Skip to main content
The largest online newspaper archive
A Publisher Extra® Newspaper

The Ottawa Citizen from Ottawa, Ontario, Canada • 1

Ottawa, Ontario, Canada
Issue Date:
Extracted Article Text (OCR)


rui ASKED NAL PROBE IF Us A I BMNKERS Would Summon Iim Buck Declares He Was Shot At During Prison Riots Facing Seditious From Kingston To Be Smith Trial Witness Former Leader Of Communists Goes On Stand Richmond Road WideningTo Go Ahead In 1934 I i i i I 1 A I i A. E. Smith (left, above), Labor Defence League secretary, who Is on trial in Toronto, shown with his counsel, Hon. E. J.

McMurray, K.C., of Winnipeg, arriving for the hearing. Mayor Nolan Would Abolish All Reductions In Salaries Male's Himself Clr sf illation To Toronto on Oceasion'of Queen City's Centenary. Says Ottawa Trying To Achiete New Deal. Weak and Pale After Imprisonment, Convict Is Called As Defence Witness For A. E.

Smith. Prosecution Objects To Testimony Given Defence Says Accused Was Merely Trying To Bare Prison Conditions. Canadian Presi Despatch. TORONTO, Mar. declaring on the witness stand that on Oct.

20, 1932, he was shot at during the riots In Kingston peni tentlary, Tim Buck, once the lead- er of the Communist party of Canada, now a convict, had his testimony at the trial of A. E. Smith Interrupted by the arguments of counsel and was subsequently marched from the court. Buck was the first witness called by the defence in the trial of Smith, general secretary of the Canadian Labor Defence League and a former minister, who is al leged by seditious utterances to have accused Prime Minister R. B.

Bennett and the minister of Jus tice with having ordered the shoot ing of the Communist leader in his cell. He took the stand as court opened for the second day of the trial, Crown Counsel Peter White, K.C., having put several witnesses on the stand yesterday to prove the statements were made at the meeting. Testimony Very Brief Tim Buck's testimony was brief. Having been brought from Kingston last week to give evidence at the trial, he entered the courtroom looking weak and pale. "Where are you residing now?" Defence Counsel E.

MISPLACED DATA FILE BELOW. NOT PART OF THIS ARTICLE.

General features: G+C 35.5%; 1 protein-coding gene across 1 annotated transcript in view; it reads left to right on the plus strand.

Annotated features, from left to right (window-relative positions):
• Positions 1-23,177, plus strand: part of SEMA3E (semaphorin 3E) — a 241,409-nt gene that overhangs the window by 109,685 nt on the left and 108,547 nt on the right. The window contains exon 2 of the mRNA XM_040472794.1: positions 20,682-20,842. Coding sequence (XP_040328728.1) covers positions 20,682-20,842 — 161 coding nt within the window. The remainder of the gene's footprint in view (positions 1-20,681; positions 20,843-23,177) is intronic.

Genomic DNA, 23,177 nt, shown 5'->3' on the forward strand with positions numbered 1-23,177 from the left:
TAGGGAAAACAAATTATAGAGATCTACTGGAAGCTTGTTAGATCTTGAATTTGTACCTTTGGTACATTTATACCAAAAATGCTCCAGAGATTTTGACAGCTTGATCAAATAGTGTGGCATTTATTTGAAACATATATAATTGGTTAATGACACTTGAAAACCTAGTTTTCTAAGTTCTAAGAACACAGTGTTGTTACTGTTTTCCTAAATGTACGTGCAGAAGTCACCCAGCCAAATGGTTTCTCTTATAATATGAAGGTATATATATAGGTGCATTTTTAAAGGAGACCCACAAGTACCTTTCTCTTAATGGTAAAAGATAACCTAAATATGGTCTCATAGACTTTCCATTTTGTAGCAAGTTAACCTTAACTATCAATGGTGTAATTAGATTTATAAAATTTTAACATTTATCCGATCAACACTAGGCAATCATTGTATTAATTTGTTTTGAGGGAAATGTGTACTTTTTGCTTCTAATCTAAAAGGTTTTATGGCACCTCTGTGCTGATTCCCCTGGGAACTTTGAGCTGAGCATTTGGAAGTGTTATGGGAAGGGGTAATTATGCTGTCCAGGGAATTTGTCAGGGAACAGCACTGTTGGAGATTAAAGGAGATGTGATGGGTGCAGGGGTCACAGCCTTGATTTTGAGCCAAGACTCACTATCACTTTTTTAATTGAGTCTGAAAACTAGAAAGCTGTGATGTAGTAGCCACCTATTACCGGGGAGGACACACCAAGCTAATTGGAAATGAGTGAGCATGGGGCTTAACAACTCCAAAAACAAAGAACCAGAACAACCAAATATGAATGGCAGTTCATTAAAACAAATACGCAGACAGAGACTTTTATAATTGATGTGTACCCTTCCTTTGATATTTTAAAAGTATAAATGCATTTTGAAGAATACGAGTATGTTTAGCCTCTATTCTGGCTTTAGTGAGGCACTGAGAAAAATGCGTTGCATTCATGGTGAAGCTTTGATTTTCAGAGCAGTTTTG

J. McMurray, K.C., of Winnipeg, asked the wit who gazed about the courtroom, smiling at Smith and at newspapermen at prsw table. "Where are you residing now?" "Range 2. Block Kingston penitentiary." came the reply. "Do you remember the 20th of October, 1932?" "Very well." "Did anything happen that Mr.

McMurray asked. "Yes, I was shot at." Here Peter White, K.C., objected on the ground that the object of the defence was trying to prove the truth of Smith's statements, while the Issue before the court was seditious utterances. Evidence to prove the seditious utterances were true could not be admitted under the law. It was not a question of the truth of the statements but of the statements being seditious utterances. Tim Buck waited calmly.

Quotes From Precedent. Quoting from findings at a previous trial, Mr. White Indicated a precedent In which his argument had allegedly been recognized by the court. Efforts to show the truth of statement made by a man charged with seditious libel had not been admitted at his trial. 8ome discussion followed, then Mr.

White asked His Lordship to permit Buck to leave the box and sit down. The request was granted. The former leader of the Communist party of Canada had called for a glass of water and appeared weak, nervously licking his lips and shifting In the box from one foot to the other. He continued to gaze bout the courtroom, however, sometimes seeking the eye of someone he remembered seeing there before. Truth Not Involved.